In computer networks, a path is a route between any two points or node–it connects a source node to a destination node.
A network path can contain links that are made possible by routers and other network devices. For instance, depending on your location, the path between your computer and the server hosting the Comparitech website can contain several links, and network devices such as routers that connect each link to the next.
If a link or links along that particular path fails, it can dynamically switch to a different path that includes a different set of links and routers. Each network device, link, or path is constrained by the size in bytes of a single IP packet that it can convey. This constraint is called the Maximum Transmission Unit (MTU).
MTU in a nutshell
MTU is a measurement representing the maximum data packet that a network path, device, or interface will accept. Think of it as being like a height limit for vehicles passing through a particular freeway or tunnel. Vehicles that exceed the height limit cannot fit through, just as packets that exceed the MTU of a network cannot pass through that network. IPv4 and IPv6 require every link to support a specified MTU. These are called the IPv4 and IPv6 minimum link MTU. MTU parameters usually appear in association with a network device interface such as NIC and serial port. Links such as point-to-point networks usually decide MTU at connect time; while network protocols such as Ethernet have a fixed MTU size.
The Ethernet MTU is fixed at 1500 bytes. This means that the largest IP packet or payload an Ethernet frame can contain is 1500 bytes. Network communication protocols usually add overhead (header and frame check sequence) to the payload to be transported. Think of the header as a shipping label attached to a package, and the payload as the package’s actual contents. The header contains information about the packet’s source and destination addresses. The Ethernet frame structure is defined in the IEEE 802.3 standard. Table 1.0 below is a graphical representation of an Ethernet frame structure, including a description of each field in the frame:
|Data and Pad|
Table 1.0 | Ethernet frame structure
- Preamble-–informs the receiving system that a frame is starting and enables synchronization.
- SFD (Start Frame Delimiter)–signifies that the destination MAC address field begins with the next byte.
- Destination MAC–identifies the receiving system.
- Source MAC–identifies the sending system.
- Type–defines the type of protocol inside the frame, for example, IPv4 or IPv6.
- Data and Pad–contains the payload data. Padding data is added to meet the minimum length requirement for this field (46 bytes).
- FCS (Frame Check Sequence)–contains a 32-bit Cyclic Redundancy Check (CRC) which allows detection of corrupted data.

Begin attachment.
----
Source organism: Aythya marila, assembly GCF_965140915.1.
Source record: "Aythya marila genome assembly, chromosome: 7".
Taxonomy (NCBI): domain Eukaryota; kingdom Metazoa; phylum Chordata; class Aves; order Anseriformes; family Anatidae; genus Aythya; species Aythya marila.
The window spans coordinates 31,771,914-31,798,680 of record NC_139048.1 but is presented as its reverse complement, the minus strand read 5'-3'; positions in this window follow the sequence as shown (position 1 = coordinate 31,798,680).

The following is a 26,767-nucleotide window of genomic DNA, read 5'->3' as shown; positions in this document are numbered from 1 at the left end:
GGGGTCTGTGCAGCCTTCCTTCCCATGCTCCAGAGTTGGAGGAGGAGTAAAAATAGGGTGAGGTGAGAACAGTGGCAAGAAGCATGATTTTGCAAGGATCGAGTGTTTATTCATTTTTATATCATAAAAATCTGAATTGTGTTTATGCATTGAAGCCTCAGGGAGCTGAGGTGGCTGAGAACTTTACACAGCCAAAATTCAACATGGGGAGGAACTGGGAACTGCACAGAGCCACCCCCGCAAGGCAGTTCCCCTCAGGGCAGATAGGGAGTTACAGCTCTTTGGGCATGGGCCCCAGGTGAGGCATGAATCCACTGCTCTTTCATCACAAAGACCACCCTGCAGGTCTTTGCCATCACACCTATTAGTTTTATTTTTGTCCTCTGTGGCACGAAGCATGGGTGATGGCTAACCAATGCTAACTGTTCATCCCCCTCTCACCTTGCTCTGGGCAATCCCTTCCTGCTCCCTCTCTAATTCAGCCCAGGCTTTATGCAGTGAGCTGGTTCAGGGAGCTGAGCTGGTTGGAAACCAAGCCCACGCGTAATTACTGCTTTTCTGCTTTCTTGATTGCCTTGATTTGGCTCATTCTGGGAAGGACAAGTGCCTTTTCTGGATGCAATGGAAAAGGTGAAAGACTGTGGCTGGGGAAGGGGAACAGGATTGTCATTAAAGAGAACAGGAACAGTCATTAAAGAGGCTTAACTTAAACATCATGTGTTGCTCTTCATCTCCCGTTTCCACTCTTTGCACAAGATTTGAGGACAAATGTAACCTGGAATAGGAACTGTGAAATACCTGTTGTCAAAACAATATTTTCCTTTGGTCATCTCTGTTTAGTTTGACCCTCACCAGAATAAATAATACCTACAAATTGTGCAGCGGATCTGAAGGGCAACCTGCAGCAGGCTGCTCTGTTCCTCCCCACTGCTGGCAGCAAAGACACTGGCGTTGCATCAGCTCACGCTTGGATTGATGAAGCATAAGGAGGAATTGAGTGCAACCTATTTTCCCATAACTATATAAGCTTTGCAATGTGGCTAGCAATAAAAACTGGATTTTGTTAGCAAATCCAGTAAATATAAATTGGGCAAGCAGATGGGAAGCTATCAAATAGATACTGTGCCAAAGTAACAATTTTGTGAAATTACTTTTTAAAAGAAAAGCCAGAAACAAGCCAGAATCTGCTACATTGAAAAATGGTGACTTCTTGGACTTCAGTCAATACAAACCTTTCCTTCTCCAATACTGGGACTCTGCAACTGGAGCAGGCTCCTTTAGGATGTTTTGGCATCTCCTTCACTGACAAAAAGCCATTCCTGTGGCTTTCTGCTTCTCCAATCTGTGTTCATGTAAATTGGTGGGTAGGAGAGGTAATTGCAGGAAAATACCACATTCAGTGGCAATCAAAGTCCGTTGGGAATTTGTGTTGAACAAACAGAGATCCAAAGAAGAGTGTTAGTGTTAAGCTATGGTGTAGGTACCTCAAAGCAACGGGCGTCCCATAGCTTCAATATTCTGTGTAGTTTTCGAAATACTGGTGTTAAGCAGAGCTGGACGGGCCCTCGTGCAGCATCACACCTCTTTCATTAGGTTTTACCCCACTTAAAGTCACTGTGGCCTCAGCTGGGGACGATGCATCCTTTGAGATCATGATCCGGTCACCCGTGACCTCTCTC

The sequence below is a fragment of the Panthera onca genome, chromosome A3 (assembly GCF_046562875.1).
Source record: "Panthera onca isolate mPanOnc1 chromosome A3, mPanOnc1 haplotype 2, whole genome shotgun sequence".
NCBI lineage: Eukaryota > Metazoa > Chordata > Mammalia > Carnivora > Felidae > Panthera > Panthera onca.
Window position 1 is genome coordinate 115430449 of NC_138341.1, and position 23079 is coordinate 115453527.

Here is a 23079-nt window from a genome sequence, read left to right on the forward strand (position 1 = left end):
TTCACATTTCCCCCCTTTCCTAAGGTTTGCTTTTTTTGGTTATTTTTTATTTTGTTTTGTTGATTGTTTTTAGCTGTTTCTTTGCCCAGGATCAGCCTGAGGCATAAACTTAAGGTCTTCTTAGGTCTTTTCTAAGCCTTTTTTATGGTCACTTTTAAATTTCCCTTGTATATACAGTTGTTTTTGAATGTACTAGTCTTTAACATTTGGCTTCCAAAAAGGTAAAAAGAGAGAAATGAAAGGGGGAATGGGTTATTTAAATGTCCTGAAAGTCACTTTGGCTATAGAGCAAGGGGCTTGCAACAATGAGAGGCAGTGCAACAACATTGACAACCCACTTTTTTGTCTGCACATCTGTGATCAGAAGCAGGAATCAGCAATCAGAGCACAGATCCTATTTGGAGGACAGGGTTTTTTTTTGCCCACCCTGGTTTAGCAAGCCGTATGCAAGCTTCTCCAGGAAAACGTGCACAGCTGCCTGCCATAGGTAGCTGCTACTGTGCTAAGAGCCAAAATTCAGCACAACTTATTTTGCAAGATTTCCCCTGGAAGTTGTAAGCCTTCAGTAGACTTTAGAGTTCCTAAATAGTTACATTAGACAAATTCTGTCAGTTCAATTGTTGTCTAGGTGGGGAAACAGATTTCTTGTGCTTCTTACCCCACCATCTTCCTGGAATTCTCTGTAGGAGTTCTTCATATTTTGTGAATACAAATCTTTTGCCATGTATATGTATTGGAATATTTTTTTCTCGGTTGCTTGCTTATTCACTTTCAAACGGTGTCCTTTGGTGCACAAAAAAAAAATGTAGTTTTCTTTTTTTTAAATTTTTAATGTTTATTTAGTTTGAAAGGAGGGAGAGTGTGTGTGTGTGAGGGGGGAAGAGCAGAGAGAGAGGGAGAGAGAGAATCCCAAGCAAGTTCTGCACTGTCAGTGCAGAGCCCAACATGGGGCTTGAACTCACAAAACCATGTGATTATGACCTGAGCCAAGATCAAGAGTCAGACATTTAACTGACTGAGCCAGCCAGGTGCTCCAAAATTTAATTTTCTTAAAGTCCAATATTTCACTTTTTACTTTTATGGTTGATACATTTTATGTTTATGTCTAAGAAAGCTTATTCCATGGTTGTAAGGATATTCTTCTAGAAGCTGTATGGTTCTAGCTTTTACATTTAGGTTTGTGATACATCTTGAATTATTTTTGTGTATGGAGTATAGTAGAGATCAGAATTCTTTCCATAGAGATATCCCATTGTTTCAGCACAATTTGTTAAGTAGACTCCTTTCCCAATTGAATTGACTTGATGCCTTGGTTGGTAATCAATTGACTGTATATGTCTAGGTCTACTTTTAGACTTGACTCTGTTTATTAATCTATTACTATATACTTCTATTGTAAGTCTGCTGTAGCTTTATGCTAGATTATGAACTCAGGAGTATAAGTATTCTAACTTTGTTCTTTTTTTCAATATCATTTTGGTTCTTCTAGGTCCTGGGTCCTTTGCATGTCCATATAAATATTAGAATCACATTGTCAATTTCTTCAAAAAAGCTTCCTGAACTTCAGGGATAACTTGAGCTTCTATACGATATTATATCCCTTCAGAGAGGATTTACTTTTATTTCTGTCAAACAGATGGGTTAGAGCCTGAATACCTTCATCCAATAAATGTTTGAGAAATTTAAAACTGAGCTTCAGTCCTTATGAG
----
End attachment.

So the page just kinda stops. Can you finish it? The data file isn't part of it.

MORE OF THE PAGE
So the MTU basically defines how big the payload area can be, including the TCP/IP headers. This value is configurable, which means that you can change it if you want. But it’ll usually fall back to its default size if you don’t tamper with it.
So, which is better you may ask, bigger payload or smaller payload? Well generally speaking larger packets can be a lot more efficient than using smaller packets. With larger packets you know you’re basically transmitting more data but you’re incurring the same overhead cost-–the same Ethernet headers and the FCS sequence as you would with a smaller packet.
However, one major huddle you’ll have to wrestle with is the fact that data packets that exceed MTU will not be allowed to pass through, and you’ll need to make some adjustments to make it work. To get around this issue, IPv4 introduced a mechanism that allows packets to be broken up into smaller chunks so that they can pass through. This mechanism is called fragmentation.
The problem with fragmentation
As novel as the idea of fragmentation may sound, it is not without challenges. Fragmentation adds some degree of insecurity, latency, and inefficiency to network communications. As at the time of writing, IP fragmentation is considered fragile and often laden with security vulnerabilities that can be used to exploit fragmentation. Malicious actors can use attacks such as overlapping fragment attacks, resource exhaustion attacks, teardrop attacks, ping of death, and other denials of service related attacks, to exploit those vulnerabilities.
All fragments of a packet must arrive for the packet to be considered received. Fragmented packets are reassembled once they reach their destination. If a receiving host receives a fragmented packet, it has to reassemble the packet, and all of these add to the latency. When the number of packets that must be fragmented or the number of fragments is great, it can result in unnecessary overhead. And if the network drops any fragment, the entire packet is lost. IP fragmentation can cause excessive retransmissions when fragments encounter packet loss and protocols such as TCP must retransmit all of the fragments in order to recover from the loss of a single fragment.
In certain cases, packets cannot be fragmented, and therefore they will not be delivered if they exceed the MTU of any router or device along the network path. For example, routers that implement IPv6 protocol will drop any IPv6 packets that exceed the MTU, because they cannot be fragmented in IPv6. Secondly, in IPv4 networks, when the “Don’t Fragment” flag is set in a packet’s IP header, the attached packet cannot be fragmented. If the packet exceeds the MTU, the router drops the packet instead of fragmenting it, and immediately sends back a “packet too big” ICMP message (status update) to the source node.
In order to overcome those challenges, you have to figure out the optimal size of IP packets to send over the network. Those packets must be adjusted manually or automatically so as to not exceed MTU. There are two possible ways to achieve this: